It is possible to avoid the level of odor caused by eating garlic by using oral hygiene methods like using breath spray or mouthwash, brushing and cleaning your teeth, using dental floss and brushing the tongue.  Sprays come in different strengths and they should be tested individually to see how they perform.

Other methods to reduce odor are: chewing parsley, mint, fennel, dill, cloves, or a fresh orange.  This can dissolve garlic’s offensive odor.

A big factor in controlling odor is that garlic eaters find it hard to notice the smell, unless it’s particularly strong.  Also, the sense of smell is subjective, and one person may be affected an offensive odor and not another.  One way to check is by having a person get close enough, who didn’t eat garlic, with whom your relationship is strong enough to be completely honest with you.

Perhaps the best solution for garlic breath is to make sure you’re surrounded by friends who are also garlic eaters.

Note that this does not solve the issue of garlic-scented skin in major users – for this, drinking green solutions, such as chlorella, or rinsing the skin with fresh lemon are popular methods, in addition to using deodorizing lotions, powders, and sprays.

How much and how to eat garlic

If you’re eating garlic used to spice up food, eat according to taste, based on your body’s reactions. Combine it with the food you eat at will. When it comes to using garlic for its medicinal properties, however, you should eat it according to these following rules:

  • Garlic shouldn’t be eaten by itself to prevent disorders of the digestive system.
  • The amount of garlic needed is based on the body’s size.  It ranges from one to two cloves per day.
  • Crush the garlic around the time you intend to eat it.  The active substance that gives the garlic its properties only exists when the live garlic is crushed and is destroyed about an hour after the time it’s crushed.
  • Combine garlic with spreads such as humus, tahini, eggplant, or liver.
  • Other ways of processing garlic might reduce its odor but will also reduce its medicinal properties related to the immune, bacterial, and antioxidant systems.
  • On the other hand, cooked garlic contributes to reducing cholesterol levels and blood fats and helping the blood stream, so combining the consumption of fresh and cooked garlic is optimal to realize its benefits.

And what about garlic capsules?

Eating garlic isn’t so practical on the social front, so one of the alternatives for people interested in garlic’s advantages is consuming “odorless” garlic capsules.  Are the capsules a perfect substitute to fresh garlic?  The answer is that sometimes they are, but they need to be chosen carefully!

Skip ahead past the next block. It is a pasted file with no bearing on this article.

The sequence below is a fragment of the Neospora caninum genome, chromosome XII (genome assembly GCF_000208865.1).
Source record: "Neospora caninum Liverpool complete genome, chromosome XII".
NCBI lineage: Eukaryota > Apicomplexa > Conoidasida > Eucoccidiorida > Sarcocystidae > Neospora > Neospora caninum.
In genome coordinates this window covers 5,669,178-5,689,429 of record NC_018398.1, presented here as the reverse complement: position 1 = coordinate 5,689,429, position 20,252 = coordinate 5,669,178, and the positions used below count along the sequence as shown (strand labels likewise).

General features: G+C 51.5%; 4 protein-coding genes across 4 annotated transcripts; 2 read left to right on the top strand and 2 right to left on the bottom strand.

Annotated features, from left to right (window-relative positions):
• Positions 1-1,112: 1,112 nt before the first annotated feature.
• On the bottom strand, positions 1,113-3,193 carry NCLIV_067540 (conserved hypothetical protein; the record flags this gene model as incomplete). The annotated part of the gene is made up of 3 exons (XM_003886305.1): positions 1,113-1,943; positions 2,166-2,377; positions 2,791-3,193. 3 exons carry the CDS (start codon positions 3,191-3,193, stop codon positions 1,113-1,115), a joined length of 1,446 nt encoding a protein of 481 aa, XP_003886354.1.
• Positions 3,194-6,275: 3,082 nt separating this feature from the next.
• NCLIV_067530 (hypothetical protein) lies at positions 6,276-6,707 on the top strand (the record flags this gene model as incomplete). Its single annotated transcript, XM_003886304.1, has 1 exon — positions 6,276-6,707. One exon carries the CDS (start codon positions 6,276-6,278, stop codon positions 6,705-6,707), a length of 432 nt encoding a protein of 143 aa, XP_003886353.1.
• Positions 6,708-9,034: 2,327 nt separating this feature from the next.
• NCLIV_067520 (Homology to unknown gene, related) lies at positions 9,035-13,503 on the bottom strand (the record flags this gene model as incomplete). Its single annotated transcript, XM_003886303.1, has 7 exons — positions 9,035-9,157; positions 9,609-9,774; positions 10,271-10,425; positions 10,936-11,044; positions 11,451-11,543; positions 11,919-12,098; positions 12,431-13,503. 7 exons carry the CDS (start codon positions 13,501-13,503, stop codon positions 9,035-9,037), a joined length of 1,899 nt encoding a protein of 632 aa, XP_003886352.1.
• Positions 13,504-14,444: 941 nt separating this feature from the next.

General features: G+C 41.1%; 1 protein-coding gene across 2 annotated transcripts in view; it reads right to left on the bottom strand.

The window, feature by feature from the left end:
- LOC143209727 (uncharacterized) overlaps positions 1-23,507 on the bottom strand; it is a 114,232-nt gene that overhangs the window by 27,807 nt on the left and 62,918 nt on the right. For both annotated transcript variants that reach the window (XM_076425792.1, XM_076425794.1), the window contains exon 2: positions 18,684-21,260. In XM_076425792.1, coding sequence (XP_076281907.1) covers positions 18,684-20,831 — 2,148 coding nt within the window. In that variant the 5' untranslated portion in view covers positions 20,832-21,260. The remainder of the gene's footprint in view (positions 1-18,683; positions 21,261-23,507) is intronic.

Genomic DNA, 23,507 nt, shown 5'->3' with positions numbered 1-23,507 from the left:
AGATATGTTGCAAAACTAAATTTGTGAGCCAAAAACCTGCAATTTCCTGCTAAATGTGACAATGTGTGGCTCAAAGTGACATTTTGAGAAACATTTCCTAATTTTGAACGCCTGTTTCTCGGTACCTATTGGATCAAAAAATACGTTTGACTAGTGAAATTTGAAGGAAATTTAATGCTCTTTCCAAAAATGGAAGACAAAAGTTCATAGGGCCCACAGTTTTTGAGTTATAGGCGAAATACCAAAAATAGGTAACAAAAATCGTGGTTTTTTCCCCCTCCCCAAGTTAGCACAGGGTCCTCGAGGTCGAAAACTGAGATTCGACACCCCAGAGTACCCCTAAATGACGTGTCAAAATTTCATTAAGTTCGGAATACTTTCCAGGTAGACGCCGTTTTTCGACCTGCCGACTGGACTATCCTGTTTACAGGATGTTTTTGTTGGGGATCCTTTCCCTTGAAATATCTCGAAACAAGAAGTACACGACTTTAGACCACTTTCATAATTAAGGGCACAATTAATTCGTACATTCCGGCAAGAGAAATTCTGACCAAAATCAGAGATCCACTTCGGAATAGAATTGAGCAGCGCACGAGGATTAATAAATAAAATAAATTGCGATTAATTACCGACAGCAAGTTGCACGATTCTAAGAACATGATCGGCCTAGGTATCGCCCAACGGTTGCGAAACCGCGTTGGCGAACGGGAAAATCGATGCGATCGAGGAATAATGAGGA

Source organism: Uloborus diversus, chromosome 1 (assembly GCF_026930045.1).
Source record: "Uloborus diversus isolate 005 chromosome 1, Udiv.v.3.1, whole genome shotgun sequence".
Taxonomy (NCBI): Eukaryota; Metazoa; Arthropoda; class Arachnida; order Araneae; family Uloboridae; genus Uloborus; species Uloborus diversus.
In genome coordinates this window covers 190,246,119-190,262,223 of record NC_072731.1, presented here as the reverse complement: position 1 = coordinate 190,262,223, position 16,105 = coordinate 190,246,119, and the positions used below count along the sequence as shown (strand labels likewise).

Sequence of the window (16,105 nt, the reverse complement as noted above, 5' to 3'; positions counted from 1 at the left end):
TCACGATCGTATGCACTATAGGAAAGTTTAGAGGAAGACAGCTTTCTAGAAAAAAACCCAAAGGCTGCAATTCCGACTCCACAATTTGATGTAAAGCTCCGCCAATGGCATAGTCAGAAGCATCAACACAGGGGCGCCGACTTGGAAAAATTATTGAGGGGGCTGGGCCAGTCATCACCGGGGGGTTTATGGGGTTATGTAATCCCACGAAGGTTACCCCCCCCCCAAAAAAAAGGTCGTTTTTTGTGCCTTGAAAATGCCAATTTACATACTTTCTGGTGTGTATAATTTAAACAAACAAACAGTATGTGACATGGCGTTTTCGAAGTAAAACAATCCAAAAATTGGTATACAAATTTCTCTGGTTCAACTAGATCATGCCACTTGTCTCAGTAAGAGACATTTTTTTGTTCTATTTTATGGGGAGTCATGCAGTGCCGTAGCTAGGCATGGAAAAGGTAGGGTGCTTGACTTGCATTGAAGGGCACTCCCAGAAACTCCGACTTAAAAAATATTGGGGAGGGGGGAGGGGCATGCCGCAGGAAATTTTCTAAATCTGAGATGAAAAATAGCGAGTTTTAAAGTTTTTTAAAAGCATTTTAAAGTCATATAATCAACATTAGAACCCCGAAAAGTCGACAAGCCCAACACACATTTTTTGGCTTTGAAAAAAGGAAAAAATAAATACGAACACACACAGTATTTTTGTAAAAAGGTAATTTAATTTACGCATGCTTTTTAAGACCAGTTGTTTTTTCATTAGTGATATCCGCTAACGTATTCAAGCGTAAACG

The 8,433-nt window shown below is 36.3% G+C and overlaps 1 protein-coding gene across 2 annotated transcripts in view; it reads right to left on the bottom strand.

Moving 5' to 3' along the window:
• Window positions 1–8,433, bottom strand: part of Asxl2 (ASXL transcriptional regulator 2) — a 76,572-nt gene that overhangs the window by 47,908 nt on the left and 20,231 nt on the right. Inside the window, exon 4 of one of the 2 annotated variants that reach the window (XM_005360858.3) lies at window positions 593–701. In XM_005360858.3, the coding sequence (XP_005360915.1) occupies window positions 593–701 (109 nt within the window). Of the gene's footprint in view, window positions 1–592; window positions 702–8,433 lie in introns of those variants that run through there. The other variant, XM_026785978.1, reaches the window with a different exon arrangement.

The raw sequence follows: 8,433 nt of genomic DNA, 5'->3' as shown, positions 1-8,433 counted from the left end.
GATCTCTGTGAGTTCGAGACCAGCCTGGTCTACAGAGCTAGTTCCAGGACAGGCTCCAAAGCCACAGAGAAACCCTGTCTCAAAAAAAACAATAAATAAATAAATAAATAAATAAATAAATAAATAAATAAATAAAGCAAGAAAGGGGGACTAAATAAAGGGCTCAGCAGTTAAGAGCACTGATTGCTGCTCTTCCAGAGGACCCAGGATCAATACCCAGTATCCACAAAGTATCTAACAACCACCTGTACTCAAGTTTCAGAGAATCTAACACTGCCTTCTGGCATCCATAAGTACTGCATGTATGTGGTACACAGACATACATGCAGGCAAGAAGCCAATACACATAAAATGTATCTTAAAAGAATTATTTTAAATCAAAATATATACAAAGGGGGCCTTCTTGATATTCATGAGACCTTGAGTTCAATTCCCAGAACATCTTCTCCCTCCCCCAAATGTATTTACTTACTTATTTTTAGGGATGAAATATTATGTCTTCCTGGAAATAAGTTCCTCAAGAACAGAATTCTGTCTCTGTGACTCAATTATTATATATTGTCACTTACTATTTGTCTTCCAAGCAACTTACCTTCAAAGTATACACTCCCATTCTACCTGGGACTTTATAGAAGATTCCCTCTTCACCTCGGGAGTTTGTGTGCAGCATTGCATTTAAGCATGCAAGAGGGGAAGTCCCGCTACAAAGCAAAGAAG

As stated, the most important component in garlic is allicin. The chemical structure of the allicin is very complicated.  Even in fresh garlic it can only be produced after crushing the garlic, and even then its properties aren’t active for long.  Therefore, conservation of allicin in capsules isn’t simple, and the differences in the amount of allicin in the capsules will also affect their price.  High content means high price.  Therefore, when purchasing garlic capsules, it is important to do a bit of homework or mini-research regarding the concentration of allicin, as it is not always indicated on the label.

There are usually two things that can confuse a consumer planning on purchasing garlic capsules: usually, the packages show a comparison between the capsule and the amount of garlic cloves it’s equal to.  This doesn’t entirely correlate to the amount of allicin.

You may also find on packages of garlic capsules an indication of the amount of alliin that the capsule contains.  However, alliin is not allicin, and it doesn’t have the properties related to allicin.  The similarity in the names can create a marketing illusion and manufacturers use it to their advantage.  Therefore, if you decide to purchase garlic capsules, check the amount of allicin on the label.

In conclusion: “a rose by any other name” is still worth it

Garlic is a popular topic of scientific studies, and has long gotten media attention and demand as a result. Fortunately, garlic was and still is a common vegetable-spice that dates to the early Egyptian days – meaning, it’s cheap, it’s always available, and it has a long shelf life, so for most people, there’s no excuse not to include it in your daily diet. For those who can’t – but need it – standardized odorless garlic capsules high in allicin may be an option.

Garlic has a dominant taste and smell, and the joy that brings to cuisine does not translate to the smell after eating it.  And the stronger the smell and taste (and the more repellent), the more potent its medicinal properties.  Therefore, try to find a middle ground or product that suits you, so you can consume garlic in a way that pleases your taste and meets your need, and won’t be a social obstacle.